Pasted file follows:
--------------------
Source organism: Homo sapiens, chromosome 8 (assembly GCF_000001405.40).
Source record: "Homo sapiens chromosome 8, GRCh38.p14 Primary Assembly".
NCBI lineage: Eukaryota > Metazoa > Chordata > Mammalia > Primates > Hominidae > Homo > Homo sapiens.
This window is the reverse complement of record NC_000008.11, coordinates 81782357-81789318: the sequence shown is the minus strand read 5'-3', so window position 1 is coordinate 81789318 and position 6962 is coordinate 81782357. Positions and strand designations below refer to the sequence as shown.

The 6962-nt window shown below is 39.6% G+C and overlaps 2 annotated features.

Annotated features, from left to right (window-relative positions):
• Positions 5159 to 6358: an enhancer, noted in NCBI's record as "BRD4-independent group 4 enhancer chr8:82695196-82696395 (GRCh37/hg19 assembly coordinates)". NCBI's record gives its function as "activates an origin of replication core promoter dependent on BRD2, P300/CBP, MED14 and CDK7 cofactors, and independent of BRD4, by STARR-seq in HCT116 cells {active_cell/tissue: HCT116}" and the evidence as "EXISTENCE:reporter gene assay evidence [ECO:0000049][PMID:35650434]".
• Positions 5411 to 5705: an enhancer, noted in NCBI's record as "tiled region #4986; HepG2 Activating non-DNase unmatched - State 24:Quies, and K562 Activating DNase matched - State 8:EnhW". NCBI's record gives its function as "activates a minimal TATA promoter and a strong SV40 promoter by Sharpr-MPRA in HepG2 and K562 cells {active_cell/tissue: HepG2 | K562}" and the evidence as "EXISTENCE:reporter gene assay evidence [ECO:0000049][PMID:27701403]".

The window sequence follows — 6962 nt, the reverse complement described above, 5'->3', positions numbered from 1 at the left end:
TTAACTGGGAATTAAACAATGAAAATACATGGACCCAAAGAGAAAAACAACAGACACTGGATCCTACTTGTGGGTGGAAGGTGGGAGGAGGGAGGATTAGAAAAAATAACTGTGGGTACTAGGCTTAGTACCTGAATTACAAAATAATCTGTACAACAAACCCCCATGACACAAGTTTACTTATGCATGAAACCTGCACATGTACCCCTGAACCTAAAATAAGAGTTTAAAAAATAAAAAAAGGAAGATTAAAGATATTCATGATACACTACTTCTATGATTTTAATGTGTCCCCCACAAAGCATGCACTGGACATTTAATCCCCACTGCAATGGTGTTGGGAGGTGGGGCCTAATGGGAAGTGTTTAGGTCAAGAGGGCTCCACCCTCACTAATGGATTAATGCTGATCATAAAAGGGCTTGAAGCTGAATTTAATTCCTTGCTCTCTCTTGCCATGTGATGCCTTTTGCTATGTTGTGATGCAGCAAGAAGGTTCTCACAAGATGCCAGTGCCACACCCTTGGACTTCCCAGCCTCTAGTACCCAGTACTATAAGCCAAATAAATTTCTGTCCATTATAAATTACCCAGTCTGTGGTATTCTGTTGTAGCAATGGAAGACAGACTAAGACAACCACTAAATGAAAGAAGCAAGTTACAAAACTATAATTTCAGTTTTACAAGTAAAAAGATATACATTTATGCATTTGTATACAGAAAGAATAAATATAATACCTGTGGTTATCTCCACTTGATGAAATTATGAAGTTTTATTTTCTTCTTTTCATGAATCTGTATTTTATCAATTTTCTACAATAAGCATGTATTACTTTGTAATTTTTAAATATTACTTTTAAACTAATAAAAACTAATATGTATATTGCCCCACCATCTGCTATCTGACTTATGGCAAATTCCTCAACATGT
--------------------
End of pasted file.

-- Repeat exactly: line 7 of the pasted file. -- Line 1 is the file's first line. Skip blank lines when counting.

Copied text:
• Positions 5159 to 6358: an enhancer, noted in NCBI's record as "BRD4-independent group 4 enhancer chr8:82695196-82696395 (GRCh37/hg19 assembly coordinates)". NCBI's record gives its function as "activates an origin of replication core promoter dependent on BRD2, P300/CBP, MED14 and CDK7 cofactors, and independent of BRD4, by STARR-seq in HCT116 cells {active_cell/tissue: HCT116}" and the evidence as "EXISTENCE:reporter gene assay evidence [ECO:0000049][PMID:35650434]".